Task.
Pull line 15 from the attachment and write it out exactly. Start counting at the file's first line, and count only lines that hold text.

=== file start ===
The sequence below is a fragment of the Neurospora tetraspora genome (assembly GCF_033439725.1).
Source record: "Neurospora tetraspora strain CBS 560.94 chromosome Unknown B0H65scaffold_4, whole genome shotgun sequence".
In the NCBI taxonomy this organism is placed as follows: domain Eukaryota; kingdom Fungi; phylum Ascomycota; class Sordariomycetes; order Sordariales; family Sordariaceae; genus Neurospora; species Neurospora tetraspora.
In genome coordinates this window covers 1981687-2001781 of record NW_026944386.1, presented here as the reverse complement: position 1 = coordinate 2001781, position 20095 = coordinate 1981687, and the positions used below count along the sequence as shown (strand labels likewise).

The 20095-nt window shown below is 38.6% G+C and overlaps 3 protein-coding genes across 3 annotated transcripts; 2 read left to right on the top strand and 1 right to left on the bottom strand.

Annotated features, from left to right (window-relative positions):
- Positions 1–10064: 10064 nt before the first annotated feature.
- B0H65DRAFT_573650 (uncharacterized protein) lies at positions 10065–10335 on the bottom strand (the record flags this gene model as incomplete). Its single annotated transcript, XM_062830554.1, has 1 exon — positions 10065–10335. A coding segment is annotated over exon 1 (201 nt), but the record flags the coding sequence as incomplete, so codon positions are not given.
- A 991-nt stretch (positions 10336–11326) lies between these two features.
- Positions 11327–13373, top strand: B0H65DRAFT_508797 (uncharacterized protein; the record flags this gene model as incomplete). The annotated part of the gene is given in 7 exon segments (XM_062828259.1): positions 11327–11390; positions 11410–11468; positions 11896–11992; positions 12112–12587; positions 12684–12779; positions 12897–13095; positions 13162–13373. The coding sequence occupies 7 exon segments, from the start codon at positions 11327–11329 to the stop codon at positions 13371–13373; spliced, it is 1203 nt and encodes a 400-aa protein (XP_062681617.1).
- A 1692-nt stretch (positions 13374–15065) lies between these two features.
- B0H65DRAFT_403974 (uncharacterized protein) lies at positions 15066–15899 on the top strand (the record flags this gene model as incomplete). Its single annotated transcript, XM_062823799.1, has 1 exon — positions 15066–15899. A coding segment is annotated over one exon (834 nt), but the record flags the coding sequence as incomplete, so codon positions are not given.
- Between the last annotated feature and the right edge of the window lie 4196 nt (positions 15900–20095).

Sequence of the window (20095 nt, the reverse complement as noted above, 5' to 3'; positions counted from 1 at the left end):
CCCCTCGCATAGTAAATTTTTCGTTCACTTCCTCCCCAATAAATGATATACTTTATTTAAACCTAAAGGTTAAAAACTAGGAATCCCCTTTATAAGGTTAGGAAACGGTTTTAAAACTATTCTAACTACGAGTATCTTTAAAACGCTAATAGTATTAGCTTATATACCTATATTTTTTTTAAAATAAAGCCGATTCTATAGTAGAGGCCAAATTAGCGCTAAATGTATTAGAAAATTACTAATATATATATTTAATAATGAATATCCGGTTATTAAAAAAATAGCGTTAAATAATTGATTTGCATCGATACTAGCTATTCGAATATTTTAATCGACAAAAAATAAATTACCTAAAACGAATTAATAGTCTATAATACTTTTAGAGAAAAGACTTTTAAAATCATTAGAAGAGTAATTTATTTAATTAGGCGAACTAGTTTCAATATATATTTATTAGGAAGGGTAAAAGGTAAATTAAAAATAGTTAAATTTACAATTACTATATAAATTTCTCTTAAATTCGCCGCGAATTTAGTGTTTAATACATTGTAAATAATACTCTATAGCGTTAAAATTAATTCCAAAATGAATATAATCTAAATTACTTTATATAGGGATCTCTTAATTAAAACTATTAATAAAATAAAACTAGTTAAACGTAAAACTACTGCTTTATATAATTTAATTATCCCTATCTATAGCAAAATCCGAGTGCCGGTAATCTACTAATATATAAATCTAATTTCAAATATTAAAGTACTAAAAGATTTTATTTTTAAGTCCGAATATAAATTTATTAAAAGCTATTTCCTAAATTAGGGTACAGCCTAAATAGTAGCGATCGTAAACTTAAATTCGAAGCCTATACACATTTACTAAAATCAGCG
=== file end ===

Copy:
CCCCTCGCATAGTAAATTTTTCGTTCACTTCCTCCCCAATAAATGATATACTTTATTTAAACCTAAAGGTTAAAAACTAGGAATCCCCTTTATAAGGTTAGGAAACGGTTTTAAAACTATTCTAACTACGAGTATCTTTAAAACGCTAATAGTATTAGCTTATATACCTATATTTTTTTTAAAATAAAGCCGATTCTATAGTAGAGGCCAAATTAGCGCTAAATGTATTAGAAAATTACTAATATATATATTTAATAATGAATATCCGGTTATTAAAAAAATAGCGTTAAATAATTGATTTGCATCGATACTAGCTATTCGAATATTTTAATCGACAAAAAATAAATTACCTAAAACGAATTAATAGTCTATAATACTTTTAGAGAAAAGACTTTTAAAATCATTAGAAGAGTAATTTATTTAATTAGGCGAACTAGTTTCAATATATATTTATTAGGAAGGGTAAAAGGTAAATTAAAAATAGTTAAATTTACAATTACTATATAAATTTCTCTTAAATTCGCCGCGAATTTAGTGTTTAATACATTGTAAATAATACTCTATAGCGTTAAAATTAATTCCAAAATGAATATAATCTAAATTACTTTATATAGGGATCTCTTAATTAAAACTATTAATAAAATAAAACTAGTTAAACGTAAAACTACTGCTTTATATAATTTAATTATCCCTATCTATAGCAAAATCCGAGTGCCGGTAATCTACTAATATATAAATCTAATTTCAAATATTAAAGTACTAAAAGATTTTATTTTTAAGTCCGAATATAAATTTATTAAAAGCTATTTCCTAAATTAGGGTACAGCCTAAATAGTAGCGATCGTAAACTTAAATTCGAAGCCTATACACATTTACTAAAATCAGCG